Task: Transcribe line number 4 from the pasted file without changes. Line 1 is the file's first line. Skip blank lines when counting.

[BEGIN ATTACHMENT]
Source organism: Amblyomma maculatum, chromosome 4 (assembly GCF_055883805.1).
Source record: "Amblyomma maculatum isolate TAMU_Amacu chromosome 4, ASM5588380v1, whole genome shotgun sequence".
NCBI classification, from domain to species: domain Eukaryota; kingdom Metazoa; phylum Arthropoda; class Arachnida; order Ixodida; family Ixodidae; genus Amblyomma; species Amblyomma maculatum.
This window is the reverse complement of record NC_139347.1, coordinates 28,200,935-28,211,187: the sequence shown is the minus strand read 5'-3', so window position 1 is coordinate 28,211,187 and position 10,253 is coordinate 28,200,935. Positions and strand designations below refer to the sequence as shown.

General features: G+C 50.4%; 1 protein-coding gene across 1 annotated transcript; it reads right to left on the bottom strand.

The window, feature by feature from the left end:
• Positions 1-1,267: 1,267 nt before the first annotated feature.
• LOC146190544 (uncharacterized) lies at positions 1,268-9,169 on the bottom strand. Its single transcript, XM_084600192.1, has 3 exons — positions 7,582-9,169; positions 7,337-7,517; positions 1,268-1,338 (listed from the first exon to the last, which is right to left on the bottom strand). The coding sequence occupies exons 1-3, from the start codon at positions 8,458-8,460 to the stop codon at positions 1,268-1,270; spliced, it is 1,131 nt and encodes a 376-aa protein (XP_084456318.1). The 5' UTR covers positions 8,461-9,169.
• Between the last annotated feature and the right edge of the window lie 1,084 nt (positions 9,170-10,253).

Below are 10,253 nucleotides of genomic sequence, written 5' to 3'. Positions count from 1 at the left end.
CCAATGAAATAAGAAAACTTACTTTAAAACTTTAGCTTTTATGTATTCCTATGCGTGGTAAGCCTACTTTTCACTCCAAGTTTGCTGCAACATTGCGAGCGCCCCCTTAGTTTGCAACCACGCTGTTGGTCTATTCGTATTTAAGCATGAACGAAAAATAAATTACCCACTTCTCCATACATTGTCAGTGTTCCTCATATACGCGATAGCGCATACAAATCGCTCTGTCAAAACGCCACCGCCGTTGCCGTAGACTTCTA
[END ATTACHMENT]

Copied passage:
This window is the reverse complement of record NC_139347.1, coordinates 28,200,935-28,211,187: the sequence shown is the minus strand read 5'-3', so window position 1 is coordinate 28,211,187 and position 10,253 is coordinate 28,200,935. Positions and strand designations below refer to the sequence as shown.